Spring was heating up into summer, and I had weathered my third winter in Hanoi. Before the heat became unbearable however, I had laid plans to visit a place that had intrigued me for over two years. A week’s long holiday would give me the chance to finally see it. So, breaking with my usual tradition; I carefully began to plan my trip to the mountain province of Ha Giang. Also, I decided to find someone to travel with me. Fortunately, I was able to convince my friend Dean, who is also an American, to come along. “I won’t be able to leave Hanoi until after work on Tuesday.” Dean told me, “I’ll take the night bus, and arrive early Wednesday morning.”
Monday morning, saddled up my motorcycle and headed north out of Hanoi to Ha Giang City. The traffic was its usual intensity for the first hour – yet I was in the countryside after an hour. To my relief, the weather was cooled by the clouds. Yet this also gave me intermittent rains that kept me in a continual cycle of donning and removing my rain suit. At about lunch time, I began to drive through valleys with low limestone hills nearby. The roads weren’t crowded; but the steady stream of charging trucks kept me on guard.
A friend of mine named Freddie had told me the trip to Ha Giang City would take two days; but as the day wore on – I began to believe that I could do it in one day. On through the countryside I pushed my bike till I was only 70km away at 3pm. It seemed most appropriate to send him a message, “Hey Freddie. You said it takes two days to get to Ha Giang. It’s only gonna take me one day, ‘cause I’m a freakin’ road warrior!” Before 5pm, I rolled into the town, nine hours and 317km after setting out.
I checked into a dumpy little hotel along the riverside, and took a look around town. Ha Giang City is a small town situated in a valley surrounded by low limestone mountains and divided by a river. Most of the town ran parallel to the river, and it had the usual assortment of shops and houses that many Vietnamese cities have. Ha Giang Province is a tourist destination of some popularity, yet it seemed off the usual tourist route – I only saw about three other westerners that whole evening.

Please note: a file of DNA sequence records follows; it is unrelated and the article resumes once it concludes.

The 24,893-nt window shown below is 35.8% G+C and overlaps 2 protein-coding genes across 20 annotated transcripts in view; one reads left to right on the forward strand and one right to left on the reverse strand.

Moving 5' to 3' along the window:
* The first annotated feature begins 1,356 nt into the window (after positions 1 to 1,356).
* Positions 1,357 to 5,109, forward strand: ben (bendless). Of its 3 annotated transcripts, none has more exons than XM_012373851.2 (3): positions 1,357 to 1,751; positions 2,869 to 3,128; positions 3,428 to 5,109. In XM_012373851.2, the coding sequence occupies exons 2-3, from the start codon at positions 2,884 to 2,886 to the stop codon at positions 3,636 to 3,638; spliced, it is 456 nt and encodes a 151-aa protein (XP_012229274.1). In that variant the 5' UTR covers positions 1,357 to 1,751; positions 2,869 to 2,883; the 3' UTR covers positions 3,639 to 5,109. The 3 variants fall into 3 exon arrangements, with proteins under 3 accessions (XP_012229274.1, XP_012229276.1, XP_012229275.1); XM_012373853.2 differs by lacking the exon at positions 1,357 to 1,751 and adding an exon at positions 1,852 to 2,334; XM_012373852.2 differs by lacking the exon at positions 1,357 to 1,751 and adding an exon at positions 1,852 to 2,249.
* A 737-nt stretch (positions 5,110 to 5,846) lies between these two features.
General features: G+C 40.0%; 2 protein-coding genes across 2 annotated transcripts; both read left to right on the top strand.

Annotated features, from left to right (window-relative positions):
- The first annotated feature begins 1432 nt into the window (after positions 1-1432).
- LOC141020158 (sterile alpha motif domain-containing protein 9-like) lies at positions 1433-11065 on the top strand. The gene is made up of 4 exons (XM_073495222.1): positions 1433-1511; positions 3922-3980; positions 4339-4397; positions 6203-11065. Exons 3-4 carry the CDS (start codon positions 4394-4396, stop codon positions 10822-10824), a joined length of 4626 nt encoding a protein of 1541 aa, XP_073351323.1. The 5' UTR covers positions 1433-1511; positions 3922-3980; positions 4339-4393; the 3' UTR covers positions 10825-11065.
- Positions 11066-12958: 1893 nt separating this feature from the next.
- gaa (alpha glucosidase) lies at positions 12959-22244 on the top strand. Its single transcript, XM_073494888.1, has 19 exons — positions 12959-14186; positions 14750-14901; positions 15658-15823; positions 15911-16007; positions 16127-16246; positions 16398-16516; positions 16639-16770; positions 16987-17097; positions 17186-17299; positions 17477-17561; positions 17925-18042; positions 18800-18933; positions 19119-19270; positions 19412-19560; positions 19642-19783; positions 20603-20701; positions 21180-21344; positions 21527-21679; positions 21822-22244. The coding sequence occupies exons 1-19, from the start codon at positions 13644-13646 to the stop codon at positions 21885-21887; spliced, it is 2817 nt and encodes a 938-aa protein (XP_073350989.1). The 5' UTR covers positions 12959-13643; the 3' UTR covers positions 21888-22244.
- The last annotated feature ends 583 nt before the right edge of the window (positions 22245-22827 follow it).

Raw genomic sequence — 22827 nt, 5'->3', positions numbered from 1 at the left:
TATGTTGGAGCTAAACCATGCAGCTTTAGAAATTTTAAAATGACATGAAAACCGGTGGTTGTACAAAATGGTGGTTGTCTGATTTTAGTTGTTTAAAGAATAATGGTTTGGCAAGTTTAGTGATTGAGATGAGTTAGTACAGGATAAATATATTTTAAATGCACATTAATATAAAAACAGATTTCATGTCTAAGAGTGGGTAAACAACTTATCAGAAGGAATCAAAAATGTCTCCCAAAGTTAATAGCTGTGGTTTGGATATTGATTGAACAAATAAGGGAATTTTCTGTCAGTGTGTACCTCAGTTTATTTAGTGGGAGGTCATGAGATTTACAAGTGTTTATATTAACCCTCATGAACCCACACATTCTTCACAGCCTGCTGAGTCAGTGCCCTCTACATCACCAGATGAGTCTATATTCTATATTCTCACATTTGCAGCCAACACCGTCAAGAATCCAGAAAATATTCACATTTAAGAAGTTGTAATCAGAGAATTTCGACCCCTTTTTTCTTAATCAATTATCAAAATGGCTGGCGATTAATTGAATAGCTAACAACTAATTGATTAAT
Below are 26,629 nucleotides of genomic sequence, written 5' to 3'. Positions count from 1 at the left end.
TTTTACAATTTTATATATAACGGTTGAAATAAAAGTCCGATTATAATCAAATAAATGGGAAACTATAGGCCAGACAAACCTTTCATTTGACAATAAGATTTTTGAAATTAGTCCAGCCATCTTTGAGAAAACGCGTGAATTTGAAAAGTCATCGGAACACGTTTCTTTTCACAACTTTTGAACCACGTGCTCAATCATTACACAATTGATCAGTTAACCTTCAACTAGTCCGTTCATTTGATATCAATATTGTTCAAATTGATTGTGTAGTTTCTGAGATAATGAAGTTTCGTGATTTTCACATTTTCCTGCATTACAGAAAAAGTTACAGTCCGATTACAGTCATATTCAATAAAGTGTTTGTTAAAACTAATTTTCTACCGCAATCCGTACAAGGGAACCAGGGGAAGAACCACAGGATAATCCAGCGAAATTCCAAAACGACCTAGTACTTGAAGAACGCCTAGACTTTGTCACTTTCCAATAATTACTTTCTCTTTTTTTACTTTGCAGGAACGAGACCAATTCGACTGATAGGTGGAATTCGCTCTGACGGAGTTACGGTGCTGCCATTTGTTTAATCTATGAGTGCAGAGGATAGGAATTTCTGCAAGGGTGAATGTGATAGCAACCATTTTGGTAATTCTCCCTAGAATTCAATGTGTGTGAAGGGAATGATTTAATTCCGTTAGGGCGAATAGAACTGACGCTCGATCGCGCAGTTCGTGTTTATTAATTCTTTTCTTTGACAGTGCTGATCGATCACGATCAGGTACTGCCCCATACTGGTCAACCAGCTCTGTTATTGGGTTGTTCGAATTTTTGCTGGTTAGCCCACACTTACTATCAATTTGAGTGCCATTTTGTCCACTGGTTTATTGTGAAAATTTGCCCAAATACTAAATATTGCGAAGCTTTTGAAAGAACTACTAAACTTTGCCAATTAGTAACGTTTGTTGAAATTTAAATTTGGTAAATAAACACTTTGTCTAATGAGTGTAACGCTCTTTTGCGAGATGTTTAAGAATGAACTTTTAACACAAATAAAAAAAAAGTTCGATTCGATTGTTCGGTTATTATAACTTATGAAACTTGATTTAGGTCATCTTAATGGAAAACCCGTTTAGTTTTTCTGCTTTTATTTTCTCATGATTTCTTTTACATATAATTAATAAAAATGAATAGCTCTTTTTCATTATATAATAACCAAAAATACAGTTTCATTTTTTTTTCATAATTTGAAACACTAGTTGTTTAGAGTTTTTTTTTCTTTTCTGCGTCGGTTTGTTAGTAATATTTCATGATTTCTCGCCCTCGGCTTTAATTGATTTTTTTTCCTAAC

Tuesday was a day of waiting. Dean, along with his girlfriend, was supposed to leave Hanoi in the afternoon and reach the town at about midnight. Initially, I thought of taking a day trip; but low clouds held rain that seemed to be on the verge of breaking loose. Instead, I went to get my bike washed; then got a haircut. I wandered around the town, till evening. Dean called me with a status update, “It took us a long time to get out of Hanoi traffic, and now were stuck behind a very slow truck that we can’t pass on these windy roads. I don’t think we’ll arrive until the early morning.” “Don’t worry,” I told him, “hotels are fairly vacant here. We’ll head out to the mountains tomorrow when you feel rested and ready.”
When I awoke on Wednesday morning, I walked out my balcony overlooking the river. The clouds still laid low overhead. I was beginning to worry that this would be a week-long ride of mud and rain suits. Our company of three finally met up for breakfast and fortunately, everyone was rested enough to set out before 10am. At first the road wound along one side of a river valley through the usual limestone hills and rice fields of northern Vietnam. But after forty minutes, we broke out onto a wide valley with higher mountains surrounding us.
Within minutes of entering the “alpine” valley, the clouds disappeared and the sun shone brightly. The road led slowly upward, and deposited us in front of a large karst slope. We were entering a national park, and the road climbed steeply – buses straining up the switch backs. From this point on, the scenery became one amazing mountain view after another, the altimeter kept rising till we were on the plateau – over 3,500 feet. We drove through flatter terrain, but soon reached another line of mountains and began to climb again. Reaching the pass and heading down the other side. Before us was a small town in a flat valley, and the famous “Quan Ba twin mountain” – that was more like a hill.
After getting to the bottom of the pass, we drove across the flat valley floor, when to my consternation I saw a police truck ahead. Already the police had pulled over eight motorcycles of western tourists and their gear. As I rolled up to the stop, I could see the policeman single me out with his baton – Dean was of Chinese descent and his girlfriend Natalie was Vietnamese – they rolled right by, unnoticed; which meant I was on my own. I pulled to a stop and shut off my engine – I knew what was coming and was ready. “Hello” he said to me in English, I handed him my Vietnamese driver’s license and responded with a smile, “Chao Anh.” He seemed a bit surprised and switched into Vietnamese. “You speak Vietnamese?” “Only a little.” “Where are you from?” “I’m from the USA.” “How long have you lived in Vietnam?” “I’ve lived here about three years. Two in Hanoi and one in Da Nang.” “Great! What’s your job?” “I’m an English teacher.” “Oh OK, so do you like Vietnam?” “Naturally, I love it (as if I was going to disagree with him on anything).” “That’s great, that’s great! Enjoy the rest of your trip,” he told me handing back my driver’s license. I took it back as casually as I could and said with a smile, “Thank you very much.” As my bike roared to life, I looked over at the tourists – no Vietnamese language, no driver’s license – “See ya, wouldn’t want to be ya. . . suckers,” I thought to myself as I headed into the town of Quan Ba to rejoin my travel companions.